Tuesday, November 04, 2008
Yea, I Voted
For most people, a great candidate is someone who articulates their personal major policy preferences successfully (it's funny how many truly smart Democrats observe that Bill Clinton is 'really smart' after meeting him; they mean to say, he's powerful and I agree with him). I consider a candidate great if I suspect they vote for things as I would after investing a great deal of time evaluating the proposal. That is, they have my preferences and vision as to how the world works, but are much more knowledgeable about various facts. This may seem self-centered, but my preferences and world-view are based on my best guess on the truth, taking into consideration all that I know, including the arguments of those I disagree with. I don't see many candidates like that, so I just had fun, wondering how many people knew anything about the 40 judges and Water Commissioner we were voting on. I voted for the Constitution Party for President, because I didn't know anything about them, but I'm definitely not anti-Constitution.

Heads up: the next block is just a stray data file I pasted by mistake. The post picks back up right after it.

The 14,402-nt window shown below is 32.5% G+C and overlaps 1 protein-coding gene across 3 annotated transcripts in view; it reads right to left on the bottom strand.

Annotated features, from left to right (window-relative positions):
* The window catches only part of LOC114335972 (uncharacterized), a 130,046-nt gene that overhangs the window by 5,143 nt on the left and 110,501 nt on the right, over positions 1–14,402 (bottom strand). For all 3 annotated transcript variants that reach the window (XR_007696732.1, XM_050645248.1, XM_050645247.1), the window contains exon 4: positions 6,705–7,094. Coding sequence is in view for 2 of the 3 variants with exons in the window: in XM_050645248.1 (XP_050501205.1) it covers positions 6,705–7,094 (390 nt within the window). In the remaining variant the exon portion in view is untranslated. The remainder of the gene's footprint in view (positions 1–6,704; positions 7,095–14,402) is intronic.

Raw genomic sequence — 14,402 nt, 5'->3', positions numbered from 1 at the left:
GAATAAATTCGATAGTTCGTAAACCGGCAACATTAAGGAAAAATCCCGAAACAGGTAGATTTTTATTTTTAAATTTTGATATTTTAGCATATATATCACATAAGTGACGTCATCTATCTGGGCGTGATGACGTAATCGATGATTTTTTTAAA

As I have noted before, leaders are paradoxically not our 'best and brightest'. They are slightly-above-average people with a patience for protocol and process, who offend the least but are not stupid. In school I remember many groups talking about the excellence of leaders, about how to train leaders, and select them, as if they were like candidates for the Apollo program where you have all these 'best of the best' filters. In contrast, politicians, especially successful ones (eg, read Caro's biography of Lyndon Johnson) are smarmy, insincere, flattering nabobs, the kind of people who adopt a southern accent when campaigning in the south, who speak with great conviction about meaningless platitudes ('I'm for children/change/peace'). I'm more impressed by the character and intelligence of the head of accounts receivable for a mid-sized company, or an assistant high-school football coach.